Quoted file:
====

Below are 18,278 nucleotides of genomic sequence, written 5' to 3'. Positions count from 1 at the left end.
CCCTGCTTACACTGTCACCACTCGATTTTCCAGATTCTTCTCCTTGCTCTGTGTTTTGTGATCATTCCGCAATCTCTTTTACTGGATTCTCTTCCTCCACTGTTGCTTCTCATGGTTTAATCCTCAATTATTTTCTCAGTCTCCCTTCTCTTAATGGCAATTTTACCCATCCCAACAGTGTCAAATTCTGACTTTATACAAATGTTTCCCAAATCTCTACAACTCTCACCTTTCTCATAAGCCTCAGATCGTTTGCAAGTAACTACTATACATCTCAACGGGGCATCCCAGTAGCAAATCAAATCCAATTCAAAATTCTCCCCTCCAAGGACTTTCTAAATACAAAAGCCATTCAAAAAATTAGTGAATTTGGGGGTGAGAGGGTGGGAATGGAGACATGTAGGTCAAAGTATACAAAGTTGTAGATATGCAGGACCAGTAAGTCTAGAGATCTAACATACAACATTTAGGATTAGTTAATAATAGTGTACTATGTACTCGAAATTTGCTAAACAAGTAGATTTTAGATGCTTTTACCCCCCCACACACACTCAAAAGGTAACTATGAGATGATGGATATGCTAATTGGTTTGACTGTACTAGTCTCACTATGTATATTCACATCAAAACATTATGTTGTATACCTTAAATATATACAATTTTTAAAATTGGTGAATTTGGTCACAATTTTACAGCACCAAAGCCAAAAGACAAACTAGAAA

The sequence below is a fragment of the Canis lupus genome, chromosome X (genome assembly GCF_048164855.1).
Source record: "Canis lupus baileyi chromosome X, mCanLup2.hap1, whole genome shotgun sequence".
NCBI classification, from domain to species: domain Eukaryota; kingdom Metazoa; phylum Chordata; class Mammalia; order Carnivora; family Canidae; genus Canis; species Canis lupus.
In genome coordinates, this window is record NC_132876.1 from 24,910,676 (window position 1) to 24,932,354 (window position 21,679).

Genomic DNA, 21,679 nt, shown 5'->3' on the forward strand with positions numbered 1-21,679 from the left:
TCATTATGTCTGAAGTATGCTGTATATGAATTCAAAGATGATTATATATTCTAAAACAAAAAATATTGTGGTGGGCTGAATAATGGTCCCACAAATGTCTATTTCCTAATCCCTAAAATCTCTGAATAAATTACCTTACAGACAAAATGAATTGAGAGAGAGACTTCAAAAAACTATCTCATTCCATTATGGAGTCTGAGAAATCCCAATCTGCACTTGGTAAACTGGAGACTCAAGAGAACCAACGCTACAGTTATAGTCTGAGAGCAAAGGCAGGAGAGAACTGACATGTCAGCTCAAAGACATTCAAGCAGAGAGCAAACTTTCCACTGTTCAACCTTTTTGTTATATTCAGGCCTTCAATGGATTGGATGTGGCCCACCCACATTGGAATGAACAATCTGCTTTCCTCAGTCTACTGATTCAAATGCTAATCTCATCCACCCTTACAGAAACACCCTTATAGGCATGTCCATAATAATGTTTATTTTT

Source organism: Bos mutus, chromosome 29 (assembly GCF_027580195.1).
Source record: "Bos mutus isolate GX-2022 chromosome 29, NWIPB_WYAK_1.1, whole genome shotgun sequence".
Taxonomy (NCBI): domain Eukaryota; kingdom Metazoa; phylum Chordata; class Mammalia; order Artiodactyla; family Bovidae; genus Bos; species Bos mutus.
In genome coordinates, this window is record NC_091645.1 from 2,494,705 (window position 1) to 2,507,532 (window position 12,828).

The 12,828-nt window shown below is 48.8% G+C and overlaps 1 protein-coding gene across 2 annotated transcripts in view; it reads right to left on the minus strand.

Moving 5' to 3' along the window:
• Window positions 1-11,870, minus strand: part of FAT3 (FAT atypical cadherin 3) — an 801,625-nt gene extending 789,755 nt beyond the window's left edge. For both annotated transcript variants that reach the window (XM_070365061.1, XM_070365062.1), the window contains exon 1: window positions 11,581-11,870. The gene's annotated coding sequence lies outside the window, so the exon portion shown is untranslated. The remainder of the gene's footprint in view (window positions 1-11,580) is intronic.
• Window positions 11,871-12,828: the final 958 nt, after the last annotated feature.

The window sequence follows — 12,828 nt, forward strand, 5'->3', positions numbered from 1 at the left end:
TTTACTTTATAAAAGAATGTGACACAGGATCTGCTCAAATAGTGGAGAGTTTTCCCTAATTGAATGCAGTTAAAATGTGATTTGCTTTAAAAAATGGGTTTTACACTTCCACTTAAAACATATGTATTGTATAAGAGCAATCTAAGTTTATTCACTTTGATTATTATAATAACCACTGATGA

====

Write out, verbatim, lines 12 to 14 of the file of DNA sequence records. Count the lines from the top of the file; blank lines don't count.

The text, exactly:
In genome coordinates, this window is record NC_091645.1 from 2,494,705 (window position 1) to 2,507,532 (window position 12,828).

The 12,828-nt window shown below is 48.8% G+C and overlaps 1 protein-coding gene across 2 annotated transcripts in view; it reads right to left on the minus strand.

Moving 5' to 3' along the window: